ST. LOUIS – Area jails and prisons appear to be hiding the number of inmate drug overdoses and those in power say they’re just trying to protect prisoners’ rights.
At a time when police departments and hospitals are trying to get your attention regarding the drug problem, jails and prisons are trying to keep it quiet.
September 7, 2018: a flurry of activity at the Menard Corrections Center in Chester, Illinois. Dozens of officers, including investigators with the Illinois State Police, were responding to three dead inmates. At the time, officials at the prison told our news crew the response was a secret and ordered us to leave the public roadside.
Almost seven months later, the state of Illinois says it’s still a secret how three people died. Because they need to protect the inmates’ privacy.
“If there’s one institution that does not want to be transparent, it’s the jails and the jail system,” said attorney James Schottel.
Schottel recently learned a former high school classmate died of a fentanyl overdose in a Missouri prison.
“People are punished by being incarcerated,” he said. “They shouldn’t be punished by given access to drugs or being shot up in drugs or whoever is participating in it.”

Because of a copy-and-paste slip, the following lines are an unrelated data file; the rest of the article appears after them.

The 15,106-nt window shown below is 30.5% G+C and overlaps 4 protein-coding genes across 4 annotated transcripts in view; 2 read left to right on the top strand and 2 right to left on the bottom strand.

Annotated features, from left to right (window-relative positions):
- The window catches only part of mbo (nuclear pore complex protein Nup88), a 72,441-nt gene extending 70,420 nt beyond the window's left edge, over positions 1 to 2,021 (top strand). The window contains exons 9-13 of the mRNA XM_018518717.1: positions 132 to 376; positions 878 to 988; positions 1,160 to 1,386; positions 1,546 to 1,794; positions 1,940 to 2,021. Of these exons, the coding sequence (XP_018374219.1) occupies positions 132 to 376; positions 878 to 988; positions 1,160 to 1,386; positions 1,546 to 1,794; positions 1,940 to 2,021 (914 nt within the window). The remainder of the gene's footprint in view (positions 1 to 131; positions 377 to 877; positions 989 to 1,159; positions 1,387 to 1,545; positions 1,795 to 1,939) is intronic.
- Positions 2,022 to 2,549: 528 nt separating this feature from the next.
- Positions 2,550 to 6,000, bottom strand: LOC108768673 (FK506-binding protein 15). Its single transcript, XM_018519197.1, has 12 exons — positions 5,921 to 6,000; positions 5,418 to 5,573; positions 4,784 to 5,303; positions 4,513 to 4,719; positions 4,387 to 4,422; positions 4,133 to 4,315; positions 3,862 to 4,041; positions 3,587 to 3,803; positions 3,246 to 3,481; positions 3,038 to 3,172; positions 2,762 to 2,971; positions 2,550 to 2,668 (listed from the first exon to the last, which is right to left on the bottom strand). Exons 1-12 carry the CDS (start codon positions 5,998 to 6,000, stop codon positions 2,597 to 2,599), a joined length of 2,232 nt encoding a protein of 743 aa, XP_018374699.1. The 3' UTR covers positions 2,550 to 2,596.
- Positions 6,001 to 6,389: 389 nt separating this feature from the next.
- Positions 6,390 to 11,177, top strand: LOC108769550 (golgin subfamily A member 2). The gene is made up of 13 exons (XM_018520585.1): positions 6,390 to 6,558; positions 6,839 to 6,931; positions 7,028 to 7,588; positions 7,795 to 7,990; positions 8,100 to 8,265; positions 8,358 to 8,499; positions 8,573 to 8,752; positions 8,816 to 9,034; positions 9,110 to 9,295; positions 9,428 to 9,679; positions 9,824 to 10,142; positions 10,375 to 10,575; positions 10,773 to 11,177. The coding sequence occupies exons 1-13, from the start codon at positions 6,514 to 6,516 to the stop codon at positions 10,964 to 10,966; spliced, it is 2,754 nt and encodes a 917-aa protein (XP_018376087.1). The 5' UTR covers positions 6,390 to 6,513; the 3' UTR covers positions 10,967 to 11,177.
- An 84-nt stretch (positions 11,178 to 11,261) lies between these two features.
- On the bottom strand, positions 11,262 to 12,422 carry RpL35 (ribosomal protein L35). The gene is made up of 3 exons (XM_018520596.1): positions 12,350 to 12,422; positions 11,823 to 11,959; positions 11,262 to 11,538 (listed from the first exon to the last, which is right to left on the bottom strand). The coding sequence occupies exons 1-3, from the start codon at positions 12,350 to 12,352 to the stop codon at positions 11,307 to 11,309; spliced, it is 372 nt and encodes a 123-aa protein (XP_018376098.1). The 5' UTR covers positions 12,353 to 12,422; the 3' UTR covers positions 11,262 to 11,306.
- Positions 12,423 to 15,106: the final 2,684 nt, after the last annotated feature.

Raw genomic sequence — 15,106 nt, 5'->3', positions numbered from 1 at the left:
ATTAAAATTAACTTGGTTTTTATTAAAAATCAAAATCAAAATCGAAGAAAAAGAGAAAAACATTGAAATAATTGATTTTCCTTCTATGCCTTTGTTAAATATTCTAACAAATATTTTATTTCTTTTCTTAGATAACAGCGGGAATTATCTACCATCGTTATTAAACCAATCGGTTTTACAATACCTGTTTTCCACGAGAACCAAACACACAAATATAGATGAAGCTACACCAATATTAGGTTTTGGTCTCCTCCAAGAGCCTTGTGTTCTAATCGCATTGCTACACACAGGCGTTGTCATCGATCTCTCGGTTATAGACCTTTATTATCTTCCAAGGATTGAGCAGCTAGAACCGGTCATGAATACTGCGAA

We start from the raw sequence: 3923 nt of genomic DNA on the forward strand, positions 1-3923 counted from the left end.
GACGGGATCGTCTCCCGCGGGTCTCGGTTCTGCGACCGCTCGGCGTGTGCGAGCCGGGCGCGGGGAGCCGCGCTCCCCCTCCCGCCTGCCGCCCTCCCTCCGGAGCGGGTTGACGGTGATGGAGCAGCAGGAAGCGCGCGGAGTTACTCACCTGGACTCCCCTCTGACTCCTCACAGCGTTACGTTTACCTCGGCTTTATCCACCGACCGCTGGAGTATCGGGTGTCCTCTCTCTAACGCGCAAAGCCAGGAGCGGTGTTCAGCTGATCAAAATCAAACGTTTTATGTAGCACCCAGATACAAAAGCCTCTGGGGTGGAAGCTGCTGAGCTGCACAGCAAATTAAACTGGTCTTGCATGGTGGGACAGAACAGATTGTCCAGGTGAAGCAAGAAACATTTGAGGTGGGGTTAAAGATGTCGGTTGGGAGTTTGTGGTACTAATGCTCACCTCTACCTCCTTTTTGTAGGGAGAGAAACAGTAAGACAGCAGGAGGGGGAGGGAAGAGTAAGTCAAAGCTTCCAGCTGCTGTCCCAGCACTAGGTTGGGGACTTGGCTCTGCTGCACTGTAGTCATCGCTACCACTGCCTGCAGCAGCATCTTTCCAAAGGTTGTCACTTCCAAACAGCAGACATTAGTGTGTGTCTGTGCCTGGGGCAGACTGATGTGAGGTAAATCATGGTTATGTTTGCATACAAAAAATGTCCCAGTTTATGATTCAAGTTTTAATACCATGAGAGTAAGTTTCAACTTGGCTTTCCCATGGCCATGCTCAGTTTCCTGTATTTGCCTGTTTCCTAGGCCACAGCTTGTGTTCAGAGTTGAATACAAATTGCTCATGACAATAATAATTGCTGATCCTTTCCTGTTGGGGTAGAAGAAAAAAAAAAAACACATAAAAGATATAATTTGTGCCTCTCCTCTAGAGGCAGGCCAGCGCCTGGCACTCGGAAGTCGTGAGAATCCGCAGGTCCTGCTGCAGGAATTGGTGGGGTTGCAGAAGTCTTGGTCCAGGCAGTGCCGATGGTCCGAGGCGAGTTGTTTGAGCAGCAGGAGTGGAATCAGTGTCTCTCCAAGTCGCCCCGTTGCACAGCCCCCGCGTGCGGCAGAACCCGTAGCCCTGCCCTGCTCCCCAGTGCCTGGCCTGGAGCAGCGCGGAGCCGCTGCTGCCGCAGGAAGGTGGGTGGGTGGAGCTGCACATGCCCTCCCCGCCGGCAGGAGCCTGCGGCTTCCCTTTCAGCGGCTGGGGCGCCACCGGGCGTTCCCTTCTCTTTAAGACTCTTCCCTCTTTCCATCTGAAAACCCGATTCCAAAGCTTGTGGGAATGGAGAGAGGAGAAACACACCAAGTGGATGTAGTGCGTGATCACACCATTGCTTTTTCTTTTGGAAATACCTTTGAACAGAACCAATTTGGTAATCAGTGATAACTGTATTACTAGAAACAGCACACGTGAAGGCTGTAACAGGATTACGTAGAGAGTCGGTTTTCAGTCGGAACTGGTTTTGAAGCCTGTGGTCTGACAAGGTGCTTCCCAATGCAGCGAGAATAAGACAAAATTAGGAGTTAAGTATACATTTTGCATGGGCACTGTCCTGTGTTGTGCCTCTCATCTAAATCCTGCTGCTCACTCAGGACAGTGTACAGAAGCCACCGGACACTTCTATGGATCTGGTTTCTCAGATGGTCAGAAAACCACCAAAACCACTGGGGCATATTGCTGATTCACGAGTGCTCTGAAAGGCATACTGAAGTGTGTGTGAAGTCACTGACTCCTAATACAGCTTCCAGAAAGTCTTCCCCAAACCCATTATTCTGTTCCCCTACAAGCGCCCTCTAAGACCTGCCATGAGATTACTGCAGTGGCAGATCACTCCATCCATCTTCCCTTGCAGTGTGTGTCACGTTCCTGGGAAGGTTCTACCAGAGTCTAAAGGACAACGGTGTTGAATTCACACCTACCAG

On February 13 at the St. Louis Justice Center, the St. Louis Fire Department responded to four reported drug overdoses at 3:30 a.m. But when Fox 2 News asked city hall for broader numbers and other examples of overdoses while in custody, officials said they couldn’t tell us, claiming it would violate the rights of prisoners.
“If you’re just asking for general numbers then they’re basically stonewalling with you and not complying by the law,” Schottel said.
Why would jails and prisons do that?
“Probably because there’s information they don’t want to get out – that there’s probably more deaths from drugs in those jails and they don’t want to give that information out,” Schottel said.
However, not all jails and prisons take the same secretive approach.
In January, Franklin County put out a news release about a cluster of heroin overdoses there, even describing how another inmate smuggled the drug into the facility through a body cavity.